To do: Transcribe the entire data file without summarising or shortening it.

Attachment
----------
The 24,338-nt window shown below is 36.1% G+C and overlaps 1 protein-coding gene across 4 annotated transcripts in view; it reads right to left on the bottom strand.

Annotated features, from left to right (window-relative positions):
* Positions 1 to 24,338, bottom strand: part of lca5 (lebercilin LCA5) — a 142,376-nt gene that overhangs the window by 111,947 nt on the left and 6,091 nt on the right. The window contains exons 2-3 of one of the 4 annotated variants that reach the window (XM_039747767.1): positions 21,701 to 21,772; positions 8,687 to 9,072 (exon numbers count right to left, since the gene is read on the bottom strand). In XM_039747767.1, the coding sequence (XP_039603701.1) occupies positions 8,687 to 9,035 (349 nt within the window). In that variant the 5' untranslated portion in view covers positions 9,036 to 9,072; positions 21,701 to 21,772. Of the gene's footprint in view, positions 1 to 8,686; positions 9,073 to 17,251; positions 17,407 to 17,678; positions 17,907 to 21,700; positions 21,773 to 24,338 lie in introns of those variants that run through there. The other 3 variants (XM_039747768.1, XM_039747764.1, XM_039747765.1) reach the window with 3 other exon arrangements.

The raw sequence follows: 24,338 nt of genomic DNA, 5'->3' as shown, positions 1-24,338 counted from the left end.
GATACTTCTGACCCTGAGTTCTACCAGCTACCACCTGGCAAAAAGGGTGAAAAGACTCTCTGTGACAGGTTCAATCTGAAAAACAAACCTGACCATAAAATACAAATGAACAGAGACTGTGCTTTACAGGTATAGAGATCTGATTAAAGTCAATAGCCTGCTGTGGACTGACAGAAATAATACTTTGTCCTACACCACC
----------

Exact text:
The 24,338-nt window shown below is 36.1% G+C and overlaps 1 protein-coding gene across 4 annotated transcripts in view; it reads right to left on the bottom strand.

Annotated features, from left to right (window-relative positions):
* Positions 1 to 24,338, bottom strand: part of lca5 (lebercilin LCA5) — a 142,376-nt gene that overhangs the window by 111,947 nt on the left and 6,091 nt on the right. The window contains exons 2-3 of one of the 4 annotated variants that reach the window (XM_039747767.1): positions 21,701 to 21,772; positions 8,687 to 9,072 (exon numbers count right to left, since the gene is read on the bottom strand). In XM_039747767.1, the coding sequence (XP_039603701.1) occupies positions 8,687 to 9,035 (349 nt within the window). In that variant the 5' untranslated portion in view covers positions 9,036 to 9,072; positions 21,701 to 21,772. Of the gene's footprint in view, positions 1 to 8,686; positions 9,073 to 17,251; positions 17,407 to 17,678; positions 17,907 to 21,700; positions 21,773 to 24,338 lie in introns of those variants that run through there. The other 3 variants (XM_039747768.1, XM_039747764.1, XM_039747765.1) reach the window with 3 other exon arrangements.

The raw sequence follows: 24,338 nt of genomic DNA, 5'->3' as shown, positions 1-24,338 counted from the left end.
GATACTTCTGACCCTGAGTTCTACCAGCTACCACCTGGCAAAAAGGGTGAAAAGACTCTCTGTGACAGGTTCAATCTGAAAAACAAACCTGACCATAAAATACAAATGAACAGAGACTGTGCTTTACAGGTATAGAGATCTGATTAAAGTCAATAGCCTGCTGTGGACTGACAGAAATAATACTTTGTCCTACACCACC